Albany, N.Y. - A man convicted of a 2002 Rochester murder will be allowed to go free.
That's because the New York Court of Appeals says his conviction was a form of Double Jeopardy.
This is not a case of new evidence pointing to someone's wrongful conviction.
In this case, Derrick Gause was arrested in 2002 for the killing of Whitney Morris in Rochester. The jury was given three choices: not guilty, guilty of intentional murder, or guilty of depraved indifference to human life [a lesser charge].
That jury convicted Gause of depraved indifference, but rejected the charge of intentional murder.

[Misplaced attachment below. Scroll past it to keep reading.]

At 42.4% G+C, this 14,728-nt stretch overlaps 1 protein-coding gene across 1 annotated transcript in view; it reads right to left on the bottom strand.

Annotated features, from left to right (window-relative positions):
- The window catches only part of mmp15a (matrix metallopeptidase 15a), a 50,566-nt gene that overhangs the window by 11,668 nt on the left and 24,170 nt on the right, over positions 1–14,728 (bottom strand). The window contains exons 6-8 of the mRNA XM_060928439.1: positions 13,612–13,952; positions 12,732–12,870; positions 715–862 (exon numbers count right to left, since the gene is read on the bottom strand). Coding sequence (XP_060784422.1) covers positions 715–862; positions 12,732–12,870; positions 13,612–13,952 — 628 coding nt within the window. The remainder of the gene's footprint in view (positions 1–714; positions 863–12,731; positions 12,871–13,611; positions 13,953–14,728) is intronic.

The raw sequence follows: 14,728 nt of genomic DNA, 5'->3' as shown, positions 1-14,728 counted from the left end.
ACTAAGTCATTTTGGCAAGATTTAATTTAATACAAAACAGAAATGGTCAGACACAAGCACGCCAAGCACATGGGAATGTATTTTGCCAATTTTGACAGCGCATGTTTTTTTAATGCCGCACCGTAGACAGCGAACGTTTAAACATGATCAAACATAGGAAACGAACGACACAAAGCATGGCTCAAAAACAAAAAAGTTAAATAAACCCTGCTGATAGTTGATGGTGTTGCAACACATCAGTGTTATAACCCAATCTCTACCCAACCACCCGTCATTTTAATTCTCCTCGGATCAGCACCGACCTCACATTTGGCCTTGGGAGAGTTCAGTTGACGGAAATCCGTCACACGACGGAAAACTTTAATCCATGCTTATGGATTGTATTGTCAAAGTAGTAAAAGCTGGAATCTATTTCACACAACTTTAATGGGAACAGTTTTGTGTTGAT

They listened to the case that described Gause beating Morris with a pole after another man had shot Morris at the corner of Turner Street and Arnett Boulevard.
After that trial, Gause's conviction was overturned.
That's when prosecutors decided to go back and try him again on the “intentional murder” charge.
They got their conviction, but now the Court of Appeals says prosecutors should never have been allowed to go back and re-try Derrick Gause.
That's because the jury had already rejected “intentional murder” in the first trial, so the second trial was a form of unconstitutional double jeopardy.
Gause has served nine years in prison, and will now be allowed to go free.